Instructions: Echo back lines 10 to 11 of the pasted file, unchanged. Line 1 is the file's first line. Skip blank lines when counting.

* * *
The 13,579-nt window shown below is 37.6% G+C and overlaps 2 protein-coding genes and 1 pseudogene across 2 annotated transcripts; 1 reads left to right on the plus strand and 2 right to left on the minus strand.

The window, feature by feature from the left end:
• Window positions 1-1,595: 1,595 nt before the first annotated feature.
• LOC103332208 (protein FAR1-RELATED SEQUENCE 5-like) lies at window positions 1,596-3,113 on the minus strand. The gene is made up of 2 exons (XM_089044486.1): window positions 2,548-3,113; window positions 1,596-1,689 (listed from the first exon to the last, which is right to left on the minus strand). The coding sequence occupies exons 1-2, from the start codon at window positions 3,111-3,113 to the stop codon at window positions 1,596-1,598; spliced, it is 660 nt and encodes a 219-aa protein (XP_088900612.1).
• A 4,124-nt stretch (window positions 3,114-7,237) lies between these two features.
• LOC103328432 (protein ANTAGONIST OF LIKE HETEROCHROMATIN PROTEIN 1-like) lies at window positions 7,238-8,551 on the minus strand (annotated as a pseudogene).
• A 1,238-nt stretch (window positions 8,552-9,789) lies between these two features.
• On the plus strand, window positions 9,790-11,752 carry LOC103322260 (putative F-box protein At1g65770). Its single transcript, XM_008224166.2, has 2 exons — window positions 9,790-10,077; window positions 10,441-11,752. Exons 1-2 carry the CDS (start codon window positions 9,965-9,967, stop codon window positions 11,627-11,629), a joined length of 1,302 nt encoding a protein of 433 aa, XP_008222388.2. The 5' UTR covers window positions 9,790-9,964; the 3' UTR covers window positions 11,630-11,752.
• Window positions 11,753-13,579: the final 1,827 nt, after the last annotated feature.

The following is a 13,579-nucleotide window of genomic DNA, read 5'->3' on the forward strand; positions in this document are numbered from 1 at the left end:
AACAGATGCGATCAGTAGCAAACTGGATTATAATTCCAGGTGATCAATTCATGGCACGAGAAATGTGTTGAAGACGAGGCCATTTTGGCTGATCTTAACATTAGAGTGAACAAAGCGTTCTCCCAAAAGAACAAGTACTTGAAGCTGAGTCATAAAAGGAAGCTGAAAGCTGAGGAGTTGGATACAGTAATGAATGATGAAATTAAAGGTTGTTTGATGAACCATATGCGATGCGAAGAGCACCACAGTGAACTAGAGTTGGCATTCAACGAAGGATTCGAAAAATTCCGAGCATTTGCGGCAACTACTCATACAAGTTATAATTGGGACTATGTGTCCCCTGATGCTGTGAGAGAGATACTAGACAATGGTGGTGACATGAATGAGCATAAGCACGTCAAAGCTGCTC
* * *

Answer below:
The following is a 13,579-nucleotide window of genomic DNA, read 5'->3' on the forward strand; positions in this document are numbered from 1 at the left end:
AACAGATGCGATCAGTAGCAAACTGGATTATAATTCCAGGTGATCAATTCATGGCACGAGAAATGTGTTGAAGACGAGGCCATTTTGGCTGATCTTAACATTAGAGTGAACAAAGCGTTCTCCCAAAAGAACAAGTACTTGAAGCTGAGTCATAAAAGGAAGCTGAAAGCTGAGGAGTTGGATACAGTAATGAATGATGAAATTAAAGGTTGTTTGATGAACCATATGCGATGCGAAGAGCACCACAGTGAACTAGAGTTGGCATTCAACGAAGGATTCGAAAAATTCCGAGCATTTGCGGCAACTACTCATACAAGTTATAATTGGGACTATGTGTCCCCTGATGCTGTGAGAGAGATACTAGACAATGGTGGTGACATGAATGAGCATAAGCACGTCAAAGCTGCTC